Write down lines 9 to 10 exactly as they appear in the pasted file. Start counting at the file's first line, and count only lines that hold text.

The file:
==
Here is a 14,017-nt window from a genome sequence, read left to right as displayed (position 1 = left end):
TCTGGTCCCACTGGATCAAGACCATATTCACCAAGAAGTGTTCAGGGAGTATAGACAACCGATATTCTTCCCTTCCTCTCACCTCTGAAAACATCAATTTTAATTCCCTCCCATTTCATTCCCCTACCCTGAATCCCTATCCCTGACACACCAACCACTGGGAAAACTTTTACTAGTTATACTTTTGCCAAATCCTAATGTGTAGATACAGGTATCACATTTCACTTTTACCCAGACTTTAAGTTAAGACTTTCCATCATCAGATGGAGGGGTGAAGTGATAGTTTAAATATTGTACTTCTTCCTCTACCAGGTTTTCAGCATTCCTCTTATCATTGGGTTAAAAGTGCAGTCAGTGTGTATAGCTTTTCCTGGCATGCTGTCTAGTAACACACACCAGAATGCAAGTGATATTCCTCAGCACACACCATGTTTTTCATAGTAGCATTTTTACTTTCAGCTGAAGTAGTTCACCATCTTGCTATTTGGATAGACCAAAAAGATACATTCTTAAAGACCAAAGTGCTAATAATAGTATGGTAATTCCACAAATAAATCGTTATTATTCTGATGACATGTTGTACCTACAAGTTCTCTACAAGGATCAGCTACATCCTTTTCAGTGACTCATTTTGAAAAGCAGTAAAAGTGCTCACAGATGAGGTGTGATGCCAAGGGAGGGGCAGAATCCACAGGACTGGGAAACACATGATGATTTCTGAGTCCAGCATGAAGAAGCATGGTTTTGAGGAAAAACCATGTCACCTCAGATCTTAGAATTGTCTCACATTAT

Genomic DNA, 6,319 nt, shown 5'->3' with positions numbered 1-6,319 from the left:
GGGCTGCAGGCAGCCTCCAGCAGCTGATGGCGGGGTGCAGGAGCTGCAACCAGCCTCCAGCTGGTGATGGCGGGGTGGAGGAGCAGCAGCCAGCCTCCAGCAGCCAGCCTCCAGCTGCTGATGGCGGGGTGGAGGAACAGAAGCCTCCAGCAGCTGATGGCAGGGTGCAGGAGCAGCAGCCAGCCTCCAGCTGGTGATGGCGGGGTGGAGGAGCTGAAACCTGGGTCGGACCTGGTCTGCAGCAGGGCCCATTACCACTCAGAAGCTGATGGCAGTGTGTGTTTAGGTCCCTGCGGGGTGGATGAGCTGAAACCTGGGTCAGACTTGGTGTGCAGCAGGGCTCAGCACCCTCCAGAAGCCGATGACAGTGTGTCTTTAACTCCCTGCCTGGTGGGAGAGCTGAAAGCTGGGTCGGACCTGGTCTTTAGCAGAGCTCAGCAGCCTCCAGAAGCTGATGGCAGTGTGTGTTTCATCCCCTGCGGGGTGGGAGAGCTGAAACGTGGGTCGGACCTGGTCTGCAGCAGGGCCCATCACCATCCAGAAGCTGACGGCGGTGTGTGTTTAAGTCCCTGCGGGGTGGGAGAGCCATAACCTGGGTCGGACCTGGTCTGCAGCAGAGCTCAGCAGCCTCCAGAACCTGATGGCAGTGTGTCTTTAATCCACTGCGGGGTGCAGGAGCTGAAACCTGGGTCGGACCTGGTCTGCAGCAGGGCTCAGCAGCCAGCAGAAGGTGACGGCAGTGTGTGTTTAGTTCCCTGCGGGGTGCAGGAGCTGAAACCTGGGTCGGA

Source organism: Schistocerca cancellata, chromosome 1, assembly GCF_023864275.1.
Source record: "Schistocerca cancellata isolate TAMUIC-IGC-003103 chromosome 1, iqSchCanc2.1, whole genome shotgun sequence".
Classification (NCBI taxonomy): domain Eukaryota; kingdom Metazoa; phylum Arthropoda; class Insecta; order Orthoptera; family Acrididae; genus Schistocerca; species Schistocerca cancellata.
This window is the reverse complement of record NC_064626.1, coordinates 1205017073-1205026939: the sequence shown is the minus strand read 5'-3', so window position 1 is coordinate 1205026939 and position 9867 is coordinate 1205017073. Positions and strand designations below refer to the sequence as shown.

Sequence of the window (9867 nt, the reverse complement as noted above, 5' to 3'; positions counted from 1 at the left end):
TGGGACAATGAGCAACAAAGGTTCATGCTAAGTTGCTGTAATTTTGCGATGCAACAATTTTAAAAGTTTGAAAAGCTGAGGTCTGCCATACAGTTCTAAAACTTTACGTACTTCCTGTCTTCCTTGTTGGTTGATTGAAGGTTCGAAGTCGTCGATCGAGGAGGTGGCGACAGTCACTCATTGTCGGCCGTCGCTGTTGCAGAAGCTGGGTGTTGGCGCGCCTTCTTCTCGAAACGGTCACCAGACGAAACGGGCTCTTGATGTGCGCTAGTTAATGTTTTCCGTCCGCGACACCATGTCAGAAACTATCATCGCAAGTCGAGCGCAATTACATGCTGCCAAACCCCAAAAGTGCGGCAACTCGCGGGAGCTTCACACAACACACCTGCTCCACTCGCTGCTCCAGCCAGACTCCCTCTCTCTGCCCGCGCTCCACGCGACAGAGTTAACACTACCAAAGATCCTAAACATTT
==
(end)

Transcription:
Sequence of the window (9867 nt, the reverse complement as noted above, 5' to 3'; positions counted from 1 at the left end):
TGGGACAATGAGCAACAAAGGTTCATGCTAAGTTGCTGTAATTTTGCGATGCAACAATTTTAAAAGTTTGAAAAGCTGAGGTCTGCCATACAGTTCTAAAACTTTACGTACTTCCTGTCTTCCTTGTTGGTTGATTGAAGGTTCGAAGTCGTCGATCGAGGAGGTGGCGACAGTCACTCATTGTCGGCCGTCGCTGTTGCAGAAGCTGGGTGTTGGCGCGCCTTCTTCTCGAAACGGTCACCAGACGAAACGGGCTCTTGATGTGCGCTAGTTAATGTTTTCCGTCCGCGACACCATGTCAGAAACTATCATCGCAAGTCGAGCGCAATTACATGCTGCCAAACCCCAAAAGTGCGGCAACTCGCGGGAGCTTCACACAACACACCTGCTCCACTCGCTGCTCCAGCCAGACTCCCTCTCTCTGCCCGCGCTCCACGCGACAGAGTTAACACTACCAAAGATCCTAAACATTT